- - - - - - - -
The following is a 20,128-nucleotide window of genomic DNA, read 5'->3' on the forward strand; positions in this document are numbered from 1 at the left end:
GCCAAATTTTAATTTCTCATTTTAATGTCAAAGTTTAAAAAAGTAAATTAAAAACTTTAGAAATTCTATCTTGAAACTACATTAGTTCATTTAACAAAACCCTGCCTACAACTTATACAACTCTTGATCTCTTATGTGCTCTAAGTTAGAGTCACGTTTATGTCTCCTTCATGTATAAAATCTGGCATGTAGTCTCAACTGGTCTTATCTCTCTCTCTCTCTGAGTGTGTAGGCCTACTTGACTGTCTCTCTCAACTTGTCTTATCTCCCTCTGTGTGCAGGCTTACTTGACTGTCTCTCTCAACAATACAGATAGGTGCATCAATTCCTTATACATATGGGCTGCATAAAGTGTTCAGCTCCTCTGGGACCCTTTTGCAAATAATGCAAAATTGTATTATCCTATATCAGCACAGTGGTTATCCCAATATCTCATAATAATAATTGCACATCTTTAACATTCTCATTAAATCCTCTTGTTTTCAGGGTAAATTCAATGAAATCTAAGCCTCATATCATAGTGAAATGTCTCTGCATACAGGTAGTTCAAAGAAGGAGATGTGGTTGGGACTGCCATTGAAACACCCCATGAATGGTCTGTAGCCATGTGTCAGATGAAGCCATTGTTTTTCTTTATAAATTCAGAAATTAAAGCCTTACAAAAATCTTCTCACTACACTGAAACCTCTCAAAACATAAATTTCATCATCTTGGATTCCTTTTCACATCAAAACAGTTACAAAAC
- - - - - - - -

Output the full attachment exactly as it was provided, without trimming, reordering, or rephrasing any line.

The following is a 20,128-nucleotide window of genomic DNA, read 5'->3' on the forward strand; positions in this document are numbered from 1 at the left end:
GCCAAATTTTAATTTCTCATTTTAATGTCAAAGTTTAAAAAAGTAAATTAAAAACTTTAGAAATTCTATCTTGAAACTACATTAGTTCATTTAACAAAACCCTGCCTACAACTTATACAACTCTTGATCTCTTATGTGCTCTAAGTTAGAGTCACGTTTATGTCTCCTTCATGTATAAAATCTGGCATGTAGTCTCAACTGGTCTTATCTCTCTCTCTCTCTGAGTGTGTAGGCCTACTTGACTGTCTCTCTCAACTTGTCTTATCTCCCTCTGTGTGCAGGCTTACTTGACTGTCTCTCTCAACAATACAGATAGGTGCATCAATTCCTTATACATATGGGCTGCATAAAGTGTTCAGCTCCTCTGGGACCCTTTTGCAAATAATGCAAAATTGTATTATCCTATATCAGCACAGTGGTTATCCCAATATCTCATAATAATAATTGCACATCTTTAACATTCTCATTAAATCCTCTTGTTTTCAGGGTAAATTCAATGAAATCTAAGCCTCATATCATAGTGAAATGTCTCTGCATACAGGTAGTTCAAAGAAGGAGATGTGGTTGGGACTGCCATTGAAACACCCCATGAATGGTCTGTAGCCATGTGTCAGATGAAGCCATTGTTTTTCTTTATAAATTCAGAAATTAAAGCCTTACAAAAATCTTCTCACTACACTGAAACCTCTCAAAACATAAATTTCATCATCTTGGATTCCTTTTCACATCAAAACAGTTACAAAAC